It was long! I could’ve been a doctor lol. Well worth it though because I have doctor friends who think what I do is the coolest 🙂 Elaborating on the first question though… I couldn’t get into Cal Arts so I went to the Santa Rosa Junior College where I got my feet wet in painting, printmaking & figure drawing. It was cheap and I was still ‘on course.’ I worked while I was in school but I lucked out because an old high school buddy hired me to do concept art for his small video game company. There was little time but it was alright because I was doing what I loved and learning in school and at the job. I applied to RISD for girl reasons but didn’t think the school was the right fit. I finally ended up at The Academy of Art. All in all it was 8-9 years of school… jeez.
– What is a word of wisdom or specific event that you feel opened your eyes to the possibility of art being a
lifestyle for you?
In addition to my English teacher in high school there was one of the early Pixar shows that I’ll remember for the rest of my life. I remember seeing drawings of Randall, the salamander from Monsters Inc, that blew my socks off. The overwhelming inspiration in that moment was enough to last me a lifetime. I wanted to do that… no plan B’s.
– How does the adult world of art differ from what you thought before you got out of school?
It kind of sucks lol. There’s a lot of ‘adult stuff’ that sneaks up on you. They really didn’t teach us about taxes, contracts, invoicing, time management and ‘learning the ropes.’ I wasn’t prepared for that. All of a sudden the thing you love to do turns into work. It’s alright though… once you get a handle on that stuff the reward comes in starting new projects. You can fall in love over and over.
– How do you separate paying the bills and personal work?
I’d be happy making personal work 24/7 (that’s the *ultimate goal) but I definitely take projects on that help pay the bills. It’s not bad at all. The collaborative process is great and there’s always a way to challenge yourself and find a creative solution to any holdup. Personal projects are vital though… I always have a few going.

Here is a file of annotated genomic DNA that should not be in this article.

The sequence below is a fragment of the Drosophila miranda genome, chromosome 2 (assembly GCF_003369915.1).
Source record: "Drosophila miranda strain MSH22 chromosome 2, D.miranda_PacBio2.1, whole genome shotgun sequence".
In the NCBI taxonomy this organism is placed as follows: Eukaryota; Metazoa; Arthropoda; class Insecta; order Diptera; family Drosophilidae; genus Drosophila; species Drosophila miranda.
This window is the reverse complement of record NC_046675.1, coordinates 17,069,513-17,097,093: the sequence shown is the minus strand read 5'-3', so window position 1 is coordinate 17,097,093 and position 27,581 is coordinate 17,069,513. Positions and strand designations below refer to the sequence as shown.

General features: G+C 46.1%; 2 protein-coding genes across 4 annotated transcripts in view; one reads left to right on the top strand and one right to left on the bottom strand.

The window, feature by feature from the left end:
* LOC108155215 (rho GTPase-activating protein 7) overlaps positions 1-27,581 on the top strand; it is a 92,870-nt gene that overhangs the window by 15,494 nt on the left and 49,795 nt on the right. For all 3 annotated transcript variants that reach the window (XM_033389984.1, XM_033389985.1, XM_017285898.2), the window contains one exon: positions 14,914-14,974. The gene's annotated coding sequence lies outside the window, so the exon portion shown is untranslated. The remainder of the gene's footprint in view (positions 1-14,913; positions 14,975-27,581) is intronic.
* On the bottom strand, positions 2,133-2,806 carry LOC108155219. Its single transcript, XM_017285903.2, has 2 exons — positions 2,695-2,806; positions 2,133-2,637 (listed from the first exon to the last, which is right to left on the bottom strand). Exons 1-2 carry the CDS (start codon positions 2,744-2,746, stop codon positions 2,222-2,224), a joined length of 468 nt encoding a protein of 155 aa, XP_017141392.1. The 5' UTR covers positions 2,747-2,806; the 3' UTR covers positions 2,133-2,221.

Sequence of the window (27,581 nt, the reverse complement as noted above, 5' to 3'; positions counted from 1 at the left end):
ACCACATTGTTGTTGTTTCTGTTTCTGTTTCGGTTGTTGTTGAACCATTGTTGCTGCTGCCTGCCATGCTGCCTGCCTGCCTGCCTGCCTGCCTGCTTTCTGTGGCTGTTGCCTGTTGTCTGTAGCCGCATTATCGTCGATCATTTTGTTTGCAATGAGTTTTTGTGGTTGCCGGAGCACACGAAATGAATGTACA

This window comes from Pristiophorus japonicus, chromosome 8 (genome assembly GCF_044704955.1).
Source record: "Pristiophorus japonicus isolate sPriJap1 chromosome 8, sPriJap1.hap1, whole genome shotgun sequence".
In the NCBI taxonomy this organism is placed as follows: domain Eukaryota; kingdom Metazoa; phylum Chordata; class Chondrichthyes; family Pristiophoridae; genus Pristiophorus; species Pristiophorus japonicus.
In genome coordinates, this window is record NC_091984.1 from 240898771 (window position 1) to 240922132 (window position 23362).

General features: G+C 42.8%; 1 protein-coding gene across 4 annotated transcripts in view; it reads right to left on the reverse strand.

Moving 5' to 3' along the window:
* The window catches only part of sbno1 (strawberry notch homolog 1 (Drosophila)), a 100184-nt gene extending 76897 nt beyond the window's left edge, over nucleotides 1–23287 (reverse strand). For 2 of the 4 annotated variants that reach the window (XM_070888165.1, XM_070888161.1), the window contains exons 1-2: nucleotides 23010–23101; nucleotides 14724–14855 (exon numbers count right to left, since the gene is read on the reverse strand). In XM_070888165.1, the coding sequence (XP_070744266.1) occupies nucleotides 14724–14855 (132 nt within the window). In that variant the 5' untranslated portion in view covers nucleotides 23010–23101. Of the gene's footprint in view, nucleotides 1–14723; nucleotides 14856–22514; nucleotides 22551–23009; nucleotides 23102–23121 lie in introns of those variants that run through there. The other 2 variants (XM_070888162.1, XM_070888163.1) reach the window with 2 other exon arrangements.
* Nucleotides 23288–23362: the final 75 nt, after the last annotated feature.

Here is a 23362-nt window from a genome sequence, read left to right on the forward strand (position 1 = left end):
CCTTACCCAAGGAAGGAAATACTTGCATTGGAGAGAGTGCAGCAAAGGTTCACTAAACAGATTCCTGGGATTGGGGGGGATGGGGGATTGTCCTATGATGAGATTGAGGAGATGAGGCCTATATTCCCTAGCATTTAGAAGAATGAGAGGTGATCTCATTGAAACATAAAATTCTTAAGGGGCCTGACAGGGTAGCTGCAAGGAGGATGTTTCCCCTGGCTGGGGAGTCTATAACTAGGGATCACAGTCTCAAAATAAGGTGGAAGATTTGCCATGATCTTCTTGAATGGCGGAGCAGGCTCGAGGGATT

– Do you feel like art helps you see the world differently?
Definitely. I think I observe way more than the average person does. Certain people walking down the street will become villains in a short film, or have amazing walk cycles, or maybe I’ll find characters in inanimate objects. Patterns, color scheme’s it goes on and on… so yeah, art helps me see stuff differently. It’s a blessing and a curse 🙂
– What is your philosophy as an artist?
There’s an interview with Charles Schulz where he says ‘almost all forms of creativity are done by the person who’s doing the creating.’ He goes on to add ‘you do it to please yourself and if you are fortunate, others like If they don’t there’s really nothing much you can do about it anyway’. I agree wholeheartedly.
– What is your idea of success?
Hmmm… that’s tricky. I think success is retrospect. I’ll tell you when I get there haha… no, no, I think there are achievements, small successes and big successes. At the end of the day I wouldn’t mind shoes on my feet, good food in my belly and being confident with my work. Making a living writing and illustrating my own stories would be nice too.
– What is the ultimate goal?
In addition to separating bills and personal work… owning a food truck. Yeah, that’d be fun. I can picture the hand painted signage and illustrations on it already… my mom and her fro 🙂